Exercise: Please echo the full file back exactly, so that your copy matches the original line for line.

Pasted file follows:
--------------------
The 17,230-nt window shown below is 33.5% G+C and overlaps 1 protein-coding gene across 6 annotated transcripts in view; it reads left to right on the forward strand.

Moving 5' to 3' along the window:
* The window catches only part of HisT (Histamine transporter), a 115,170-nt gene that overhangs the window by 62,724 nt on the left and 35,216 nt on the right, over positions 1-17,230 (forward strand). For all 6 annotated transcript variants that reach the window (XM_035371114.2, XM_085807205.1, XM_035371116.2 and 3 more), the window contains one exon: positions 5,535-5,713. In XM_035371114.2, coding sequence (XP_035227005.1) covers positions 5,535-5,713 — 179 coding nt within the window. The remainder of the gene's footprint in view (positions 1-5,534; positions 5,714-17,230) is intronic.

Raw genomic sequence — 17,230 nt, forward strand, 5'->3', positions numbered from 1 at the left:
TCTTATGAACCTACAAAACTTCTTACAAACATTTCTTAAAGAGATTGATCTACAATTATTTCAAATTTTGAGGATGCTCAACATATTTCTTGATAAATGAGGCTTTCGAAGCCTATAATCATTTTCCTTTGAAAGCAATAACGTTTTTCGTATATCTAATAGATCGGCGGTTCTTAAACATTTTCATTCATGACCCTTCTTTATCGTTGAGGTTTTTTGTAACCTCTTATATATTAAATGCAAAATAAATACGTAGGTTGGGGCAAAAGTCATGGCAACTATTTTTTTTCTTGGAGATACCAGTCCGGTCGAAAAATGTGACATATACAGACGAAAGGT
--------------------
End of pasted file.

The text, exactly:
The 17,230-nt window shown below is 33.5% G+C and overlaps 1 protein-coding gene across 6 annotated transcripts in view; it reads left to right on the forward strand.

Moving 5' to 3' along the window:
* The window catches only part of HisT (Histamine transporter), a 115,170-nt gene that overhangs the window by 62,724 nt on the left and 35,216 nt on the right, over positions 1-17,230 (forward strand). For all 6 annotated transcript variants that reach the window (XM_035371114.2, XM_085807205.1, XM_035371116.2 and 3 more), the window contains one exon: positions 5,535-5,713. In XM_035371114.2, coding sequence (XP_035227005.1) covers positions 5,535-5,713 — 179 coding nt within the window. The remainder of the gene's footprint in view (positions 1-5,534; positions 5,714-17,230) is intronic.

Raw genomic sequence — 17,230 nt, forward strand, 5'->3', positions numbered from 1 at the left:
TCTTATGAACCTACAAAACTTCTTACAAACATTTCTTAAAGAGATTGATCTACAATTATTTCAAATTTTGAGGATGCTCAACATATTTCTTGATAAATGAGGCTTTCGAAGCCTATAATCATTTTCCTTTGAAAGCAATAACGTTTTTCGTATATCTAATAGATCGGCGGTTCTTAAACATTTTCATTCATGACCCTTCTTTATCGTTGAGGTTTTTTGTAACCTCTTATATATTAAATGCAAAATAAATACGTAGGTTGGGGCAAAAGTCATGGCAACTATTTTTTTTCTTGGAGATACCAGTCCGGTCGAAAAATGTGACATATACAGACGAAAGGT